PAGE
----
Polynesians, probably from the Marquesas Islands, settled in the Hawaiian Islands in the seventh or eighth century A.D. Polynesians from Tahiti came around 1200. These early settlers lived in the fertile valleys and on the lowlands. Europeans may have visited the islands in the 16th century, but the European discovery of the islands is usually credited to Captain James Cook, a British navigator who arrived in 1778. He named the island group the Sandwich Islands in honor of his patron, the Earl of Sandwich, who was First Lord of the British Admiralty. On a second visit to the islands in 1779, Cook was killed by a native following a dispute over the theft of a boat.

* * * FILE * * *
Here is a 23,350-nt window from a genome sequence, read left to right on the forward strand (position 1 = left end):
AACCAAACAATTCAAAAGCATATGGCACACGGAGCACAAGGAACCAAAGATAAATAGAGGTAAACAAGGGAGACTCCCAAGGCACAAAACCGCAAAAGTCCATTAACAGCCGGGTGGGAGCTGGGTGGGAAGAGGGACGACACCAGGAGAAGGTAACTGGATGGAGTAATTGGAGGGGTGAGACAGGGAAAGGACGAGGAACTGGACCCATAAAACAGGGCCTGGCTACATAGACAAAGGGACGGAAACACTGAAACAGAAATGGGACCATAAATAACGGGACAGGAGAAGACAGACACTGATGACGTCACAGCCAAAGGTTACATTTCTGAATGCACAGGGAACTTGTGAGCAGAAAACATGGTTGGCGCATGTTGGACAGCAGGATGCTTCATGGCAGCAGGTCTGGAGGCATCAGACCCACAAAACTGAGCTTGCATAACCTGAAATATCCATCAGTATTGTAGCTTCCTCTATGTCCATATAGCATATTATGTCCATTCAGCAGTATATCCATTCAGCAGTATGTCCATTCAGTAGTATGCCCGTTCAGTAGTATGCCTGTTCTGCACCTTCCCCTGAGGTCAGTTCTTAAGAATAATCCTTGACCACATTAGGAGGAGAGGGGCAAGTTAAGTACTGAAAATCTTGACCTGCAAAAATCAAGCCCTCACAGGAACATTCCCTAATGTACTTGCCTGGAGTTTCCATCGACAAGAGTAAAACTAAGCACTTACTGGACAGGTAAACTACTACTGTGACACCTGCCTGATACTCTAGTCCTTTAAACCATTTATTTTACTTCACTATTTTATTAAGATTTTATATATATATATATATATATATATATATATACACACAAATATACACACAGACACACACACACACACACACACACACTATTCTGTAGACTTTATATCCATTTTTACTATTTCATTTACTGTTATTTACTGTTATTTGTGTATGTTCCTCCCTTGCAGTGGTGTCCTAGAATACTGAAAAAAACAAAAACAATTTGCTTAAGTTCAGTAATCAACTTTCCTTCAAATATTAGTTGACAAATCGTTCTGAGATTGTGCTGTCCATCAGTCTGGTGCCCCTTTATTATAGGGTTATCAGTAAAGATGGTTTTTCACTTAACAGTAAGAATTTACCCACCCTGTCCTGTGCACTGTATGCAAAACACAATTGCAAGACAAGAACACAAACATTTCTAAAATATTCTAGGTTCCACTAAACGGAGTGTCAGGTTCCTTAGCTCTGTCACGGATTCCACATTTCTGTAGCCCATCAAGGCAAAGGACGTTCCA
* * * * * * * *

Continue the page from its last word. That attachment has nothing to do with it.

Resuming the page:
At the time of European discovery, Hawaii consisted of several independent kingdoms, each with a feudal society. The population was about 240,000. Kamehameha I, “the Great,” came to the throne of one of the kingdoms in 1782. With firearms and foreign advisers, he succeeded in uniting the islands under his rule in 1810. He died in 1819, but his dynasty continued until 1872.

Congregational missionaries from New England arrived in 1820. They devised an alphabet for the language, founded schools, and converted many of the people. Roman Catholic priests came a few years later. During this period agriculture was developed, industry was begun, and foreign trade was expanded. In 1843 the United States recognized the islands as an independent kingdom. The kingdom of Hawaii had a constitution with some democratic features. Late in the 19th century many Asians were brought in to work on the plantations.